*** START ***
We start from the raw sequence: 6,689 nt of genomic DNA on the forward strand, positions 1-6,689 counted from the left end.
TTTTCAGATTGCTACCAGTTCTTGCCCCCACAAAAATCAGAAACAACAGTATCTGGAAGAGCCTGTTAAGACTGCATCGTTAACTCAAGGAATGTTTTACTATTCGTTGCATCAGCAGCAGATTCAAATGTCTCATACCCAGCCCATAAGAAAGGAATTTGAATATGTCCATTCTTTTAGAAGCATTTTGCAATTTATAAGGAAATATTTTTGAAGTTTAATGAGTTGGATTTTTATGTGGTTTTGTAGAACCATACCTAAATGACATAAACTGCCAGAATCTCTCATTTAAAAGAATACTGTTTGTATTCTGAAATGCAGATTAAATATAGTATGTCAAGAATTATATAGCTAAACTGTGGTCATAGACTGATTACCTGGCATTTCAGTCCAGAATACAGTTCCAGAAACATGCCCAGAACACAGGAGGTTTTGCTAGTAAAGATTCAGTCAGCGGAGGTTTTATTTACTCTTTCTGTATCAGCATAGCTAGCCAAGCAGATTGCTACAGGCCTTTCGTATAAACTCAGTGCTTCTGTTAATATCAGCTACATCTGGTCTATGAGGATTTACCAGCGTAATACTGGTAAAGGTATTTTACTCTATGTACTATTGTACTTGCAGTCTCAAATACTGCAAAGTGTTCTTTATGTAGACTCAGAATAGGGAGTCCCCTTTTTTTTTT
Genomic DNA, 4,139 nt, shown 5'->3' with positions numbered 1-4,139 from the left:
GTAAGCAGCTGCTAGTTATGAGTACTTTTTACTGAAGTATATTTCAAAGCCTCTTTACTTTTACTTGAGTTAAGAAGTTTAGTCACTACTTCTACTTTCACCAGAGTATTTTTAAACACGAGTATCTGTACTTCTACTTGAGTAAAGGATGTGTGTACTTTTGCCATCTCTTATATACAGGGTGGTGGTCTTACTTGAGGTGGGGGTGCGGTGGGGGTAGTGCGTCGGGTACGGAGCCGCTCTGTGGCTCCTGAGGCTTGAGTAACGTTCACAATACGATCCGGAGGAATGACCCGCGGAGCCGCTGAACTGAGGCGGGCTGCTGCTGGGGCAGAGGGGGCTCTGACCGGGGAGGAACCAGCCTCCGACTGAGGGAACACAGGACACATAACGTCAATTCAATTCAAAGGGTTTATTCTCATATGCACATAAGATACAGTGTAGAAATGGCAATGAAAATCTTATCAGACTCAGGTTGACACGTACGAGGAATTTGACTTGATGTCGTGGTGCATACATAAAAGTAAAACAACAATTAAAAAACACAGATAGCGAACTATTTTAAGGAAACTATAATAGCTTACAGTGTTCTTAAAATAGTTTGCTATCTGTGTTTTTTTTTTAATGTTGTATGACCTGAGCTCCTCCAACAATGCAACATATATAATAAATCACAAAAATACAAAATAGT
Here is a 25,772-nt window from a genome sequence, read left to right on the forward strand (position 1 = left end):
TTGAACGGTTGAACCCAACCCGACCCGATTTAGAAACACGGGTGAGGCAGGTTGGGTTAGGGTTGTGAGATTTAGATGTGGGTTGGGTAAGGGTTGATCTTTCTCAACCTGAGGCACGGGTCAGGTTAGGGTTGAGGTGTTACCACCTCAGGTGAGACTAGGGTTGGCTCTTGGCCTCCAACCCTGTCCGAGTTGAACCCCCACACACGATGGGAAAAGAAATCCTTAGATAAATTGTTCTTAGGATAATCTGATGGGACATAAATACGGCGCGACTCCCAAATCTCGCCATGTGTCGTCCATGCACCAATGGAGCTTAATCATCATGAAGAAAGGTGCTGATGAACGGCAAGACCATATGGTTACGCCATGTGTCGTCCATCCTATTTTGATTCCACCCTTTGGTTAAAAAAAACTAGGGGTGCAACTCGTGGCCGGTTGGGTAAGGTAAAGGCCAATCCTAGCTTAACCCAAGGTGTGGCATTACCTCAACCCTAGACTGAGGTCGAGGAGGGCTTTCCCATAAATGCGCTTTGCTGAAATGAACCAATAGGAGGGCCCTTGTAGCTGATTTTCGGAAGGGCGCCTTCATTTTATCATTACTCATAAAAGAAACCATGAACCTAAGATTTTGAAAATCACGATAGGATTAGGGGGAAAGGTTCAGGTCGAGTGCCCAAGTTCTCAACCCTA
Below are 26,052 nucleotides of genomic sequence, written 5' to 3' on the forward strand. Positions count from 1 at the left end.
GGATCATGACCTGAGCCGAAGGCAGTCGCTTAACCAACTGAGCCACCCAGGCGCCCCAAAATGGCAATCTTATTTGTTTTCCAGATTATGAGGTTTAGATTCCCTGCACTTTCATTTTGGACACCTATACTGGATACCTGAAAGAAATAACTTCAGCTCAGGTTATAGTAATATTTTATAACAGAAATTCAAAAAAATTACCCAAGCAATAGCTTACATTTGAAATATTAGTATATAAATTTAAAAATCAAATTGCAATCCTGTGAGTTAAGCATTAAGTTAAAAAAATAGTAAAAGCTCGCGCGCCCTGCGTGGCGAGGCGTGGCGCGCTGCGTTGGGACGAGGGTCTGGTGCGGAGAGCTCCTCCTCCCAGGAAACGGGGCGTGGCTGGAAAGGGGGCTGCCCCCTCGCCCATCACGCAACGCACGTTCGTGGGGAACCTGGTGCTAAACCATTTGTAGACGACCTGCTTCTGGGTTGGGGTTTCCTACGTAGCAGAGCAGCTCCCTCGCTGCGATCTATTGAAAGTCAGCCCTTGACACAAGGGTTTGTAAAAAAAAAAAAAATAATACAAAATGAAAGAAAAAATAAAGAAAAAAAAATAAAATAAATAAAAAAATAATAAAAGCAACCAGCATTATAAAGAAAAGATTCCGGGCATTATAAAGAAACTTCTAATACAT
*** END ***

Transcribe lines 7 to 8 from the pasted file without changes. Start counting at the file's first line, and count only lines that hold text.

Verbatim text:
Below are 26,052 nucleotides of genomic sequence, written 5' to 3' on the forward strand. Positions count from 1 at the left end.
GGATCATGACCTGAGCCGAAGGCAGTCGCTTAACCAACTGAGCCACCCAGGCGCCCCAAAATGGCAATCTTATTTGTTTTCCAGATTATGAGGTTTAGATTCCCTGCACTTTCATTTTGGACACCTATACTGGATACCTGAAAGAAATAACTTCAGCTCAGGTTATAGTAATATTTTATAACAGAAATTCAAAAAAATTACCCAAGCAATAGCTTACATTTGAAATATTAGTATATAAATTTAAAAATCAAATTGCAATCCTGTGAGTTAAGCATTAAGTTAAAAAAATAGTAAAAGCTCGCGCGCCCTGCGTGGCGAGGCGTGGCGCGCTGCGTTGGGACGAGGGTCTGGTGCGGAGAGCTCCTCCTCCCAGGAAACGGGGCGTGGCTGGAAAGGGGGCTGCCCCCTCGCCCATCACGCAACGCACGTTCGTGGGGAACCTGGTGCTAAACCATTTGTAGACGACCTGCTTCTGGGTTGGGGTTTCCTACGTAGCAGAGCAGCTCCCTCGCTGCGATCTATTGAAAGTCAGCCCTTGACACAAGGGTTTGTAAAAAAAAAAAAAATAATACAAAATGAAAGAAAAAATAAAGAAAAAAAAATAAAATAAATAAAAAAATAATAAAAGCAACCAGCATTATAAAGAAAAGATTCCGGGCATTATAAAGAAACTTCTAATACAT